A wide range of material surrounding the labour market, such as data, research, or legal information, is found on the International Labour Organization's.
ILO site

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The labour market and unemployment
The labour market is at the core of current macroeconomics--because unemployment has turned into the biggest worry many countries battle, but also for its vulnerability of and the changes forced upon it in times of accelerating internationalization, known as globalization.

Understanding the labour market is a prerequisite for informed discussions of issues surrounding unemployment and growth. To facilitate such study, this section offers elearning resources ranging from basic material on the production fuction, via concise introductions to labour demand and supply, to a refined interactive labour market applet. Working through the accompanying guided exercise will provide you with a quicker and deeper unterstanding of how the labour market works than studying any textbook can.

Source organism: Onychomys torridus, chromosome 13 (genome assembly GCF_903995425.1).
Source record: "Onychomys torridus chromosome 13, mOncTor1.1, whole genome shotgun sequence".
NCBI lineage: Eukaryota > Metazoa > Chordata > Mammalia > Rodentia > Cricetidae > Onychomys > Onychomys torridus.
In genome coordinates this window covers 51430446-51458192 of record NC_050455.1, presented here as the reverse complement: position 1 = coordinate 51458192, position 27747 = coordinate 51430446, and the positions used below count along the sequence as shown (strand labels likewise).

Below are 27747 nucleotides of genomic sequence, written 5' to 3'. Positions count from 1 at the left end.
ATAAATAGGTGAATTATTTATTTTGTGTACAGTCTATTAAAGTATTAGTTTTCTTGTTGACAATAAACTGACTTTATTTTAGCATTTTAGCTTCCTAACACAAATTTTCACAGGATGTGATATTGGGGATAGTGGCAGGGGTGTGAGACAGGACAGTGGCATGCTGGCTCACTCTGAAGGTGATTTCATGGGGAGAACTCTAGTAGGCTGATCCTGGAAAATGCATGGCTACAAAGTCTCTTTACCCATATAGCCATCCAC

At the core of the labour market is the three-dimensional production function that employs capital and labour as inputs to produce goods and services.
This applet visualises one specific type of production function, the so-called Cobb-Douglas function, and lets you interact - by changing parameter values and rotating the graph to let you look at it from different angles.

The standard graph routinely used to represent and discuss the labour market is displayed in two dimensions. This animation shows how to extract a 2D partial production function from a 3D production function.
This applet features the basic labour market model. Guided exercises let you experience how labour demand is related to profit maximization by firms, how labour supply derves from trade union utility maximization, ahd how voluntary differs from involuntary unemployment.

A very compact explanation of the labour demand curve. It discusses the derivation of the labour demand curve from the partial production function, supported by an animated display.
A viewlet-based test of your labour market expertise, focussing on your ability to see how real world events bear on labour supply and demand curves.

A very compact explanation of the labour supply curve. It first looks at individual households, then at collective behaviour articulated by trade unions.

Copyright 1997-2013, Manfred Gärtner. All rights reserved.